Council agreed the de Larosière report as "the" basis for action and will adopt first decisions by June 2009. Council also agreed to give priority to restoring the functioning of credit markets.
Council agreed to speed up agreement on pending legislative proposals on the financial sector and called for a strong EU initiative in reviewing international accounting standards.
In June, the European Council will take first decisions to strengthen EU financial sector regulation and supervision, to be based on Commission proposals following thorough discussion in the Council on the de Larosière report. Critically, the European Council agreed unanimously that "the report from the High Level Group on financial supervision chaired by Jacques de Larosiere is the [editor's emphasis] basis for action." [Editor's note: UK Prime Minister Brown signed these Presidency Conclusions so it must now be assumed that the alternative proposal contained in the UK letter sent to ECOFIN members on 3rd March has been dropped.]
Council also defined the Union's position with a view to the G20 Summit in London on 2 April.
With regard to the de Larosière report and financial sector regulation and supervision the Council will adopt first decisions at the June 2009 European Council. More detailed legislative proposals will follow in the autumn.
Work should also be taken forward speedily on the forthcoming Commission proposals on hedge funds and private equity, on executive remunerations and on further strengthening capital requirements.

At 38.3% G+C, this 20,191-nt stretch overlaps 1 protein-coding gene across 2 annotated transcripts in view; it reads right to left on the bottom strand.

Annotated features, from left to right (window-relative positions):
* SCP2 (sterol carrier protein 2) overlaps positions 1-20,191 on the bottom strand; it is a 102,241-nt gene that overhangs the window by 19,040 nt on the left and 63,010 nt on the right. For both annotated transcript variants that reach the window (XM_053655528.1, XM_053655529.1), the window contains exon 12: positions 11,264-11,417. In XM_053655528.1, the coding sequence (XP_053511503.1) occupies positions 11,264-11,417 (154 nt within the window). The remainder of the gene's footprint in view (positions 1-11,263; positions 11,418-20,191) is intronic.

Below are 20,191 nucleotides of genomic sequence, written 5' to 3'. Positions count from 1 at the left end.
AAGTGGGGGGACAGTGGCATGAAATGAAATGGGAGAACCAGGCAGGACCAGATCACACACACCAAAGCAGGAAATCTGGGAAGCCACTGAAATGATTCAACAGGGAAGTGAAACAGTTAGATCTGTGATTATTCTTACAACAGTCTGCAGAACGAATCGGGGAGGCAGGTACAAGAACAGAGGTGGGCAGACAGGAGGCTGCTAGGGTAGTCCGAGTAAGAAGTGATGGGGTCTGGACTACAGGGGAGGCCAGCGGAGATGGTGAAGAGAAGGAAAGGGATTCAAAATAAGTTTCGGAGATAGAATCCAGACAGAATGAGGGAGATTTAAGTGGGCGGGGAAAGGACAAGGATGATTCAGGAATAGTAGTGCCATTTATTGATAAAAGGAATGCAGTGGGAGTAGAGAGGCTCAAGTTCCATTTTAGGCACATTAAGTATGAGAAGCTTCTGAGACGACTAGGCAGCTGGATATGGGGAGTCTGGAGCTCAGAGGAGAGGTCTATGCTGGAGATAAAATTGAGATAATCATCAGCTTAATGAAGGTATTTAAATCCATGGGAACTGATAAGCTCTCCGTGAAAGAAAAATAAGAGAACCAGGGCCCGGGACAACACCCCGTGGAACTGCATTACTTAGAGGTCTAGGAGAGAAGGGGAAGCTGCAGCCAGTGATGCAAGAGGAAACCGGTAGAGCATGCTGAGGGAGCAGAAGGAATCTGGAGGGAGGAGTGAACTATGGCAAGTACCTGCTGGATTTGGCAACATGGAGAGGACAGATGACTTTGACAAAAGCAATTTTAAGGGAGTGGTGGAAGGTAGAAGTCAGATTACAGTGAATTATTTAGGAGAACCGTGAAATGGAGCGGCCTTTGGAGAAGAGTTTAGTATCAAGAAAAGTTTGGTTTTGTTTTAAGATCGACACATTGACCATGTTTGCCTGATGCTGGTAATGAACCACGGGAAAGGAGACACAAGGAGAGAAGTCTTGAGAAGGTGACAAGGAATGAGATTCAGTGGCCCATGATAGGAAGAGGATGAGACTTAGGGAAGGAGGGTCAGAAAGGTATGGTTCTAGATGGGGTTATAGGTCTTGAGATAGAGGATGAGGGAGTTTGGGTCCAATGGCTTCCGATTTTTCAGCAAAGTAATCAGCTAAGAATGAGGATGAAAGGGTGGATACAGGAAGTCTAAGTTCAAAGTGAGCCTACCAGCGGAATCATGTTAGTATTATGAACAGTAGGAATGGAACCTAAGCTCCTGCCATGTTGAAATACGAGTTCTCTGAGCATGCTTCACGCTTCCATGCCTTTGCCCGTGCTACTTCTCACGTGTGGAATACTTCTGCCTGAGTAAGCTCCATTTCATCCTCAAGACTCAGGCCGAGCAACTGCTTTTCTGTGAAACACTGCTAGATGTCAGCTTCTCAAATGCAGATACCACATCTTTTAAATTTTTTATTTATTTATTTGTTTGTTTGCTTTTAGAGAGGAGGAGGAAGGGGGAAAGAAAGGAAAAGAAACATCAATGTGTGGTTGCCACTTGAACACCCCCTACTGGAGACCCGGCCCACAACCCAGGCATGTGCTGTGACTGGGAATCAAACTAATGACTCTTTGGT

With regard to impaired banking assets the European Council calls on the Member States “to act in a co-ordinated manner and in full respect of competition rules” on the basis of “full disclosure to supervisory authorities”.
By June 2009, an assessment of the effectiveness of the measures taken as well as the overall situation regarding the stability and functioning of financial markets should be undertaken. “With regard to the banking sector, support for parent banks should not imply any restrictions on the activities of subsidiaries in EU host countries”, Council concluded.
Council underlines the need to strengthen prudential rules, crisis management arrangements and the supervisory framework at the national, European and global levels. Furthermore, the FSF, Basel Committee on Banking Supervision and Commission are urged to accelerate their work and to swiftly submit appropriate recommendations.
Council and European Parliament are called to reach agreement before the parliamentary recess on the still outstanding legislative acts, namely on CRAs, Solvency II, CRD, and cross-border payments and electronic money.
G20 Common Position
European Council defined its common language for the G20 meeting on 2 April in London and agreed to give priority to restoring the functioning of credit markets. Markets should be kept open and protectionist measures are to be avoided.
Council also agreed that macro-prudential supervision a standard part of the financial sector oversight. It calls for appropriate regulation and oversight of all financial markets, products and participants that may present a systemic risk, without exception and regardless of their country of domicile. This is especially true for private pools of capital, including hedge funds, private equity and alternative investment vehicles.
Credit rating agencies should be properly regulated and supervised in an internationally consistent manner.
Further issues include:
Ø transparency and resilience of CDS markets (including central clearing counterparties),
Ø common principles on corporate governance and remuneration practices,
Ø rapid establishment of colleges of supervisors for all major cross-border financial institutions before the end of 2009,
Ø improve the regulation relating to banks' capital,
Ø improve prudential rules and accounting standards,
Ø rigorous enforcement of financial regulation and transparency,
© Council of the European Union
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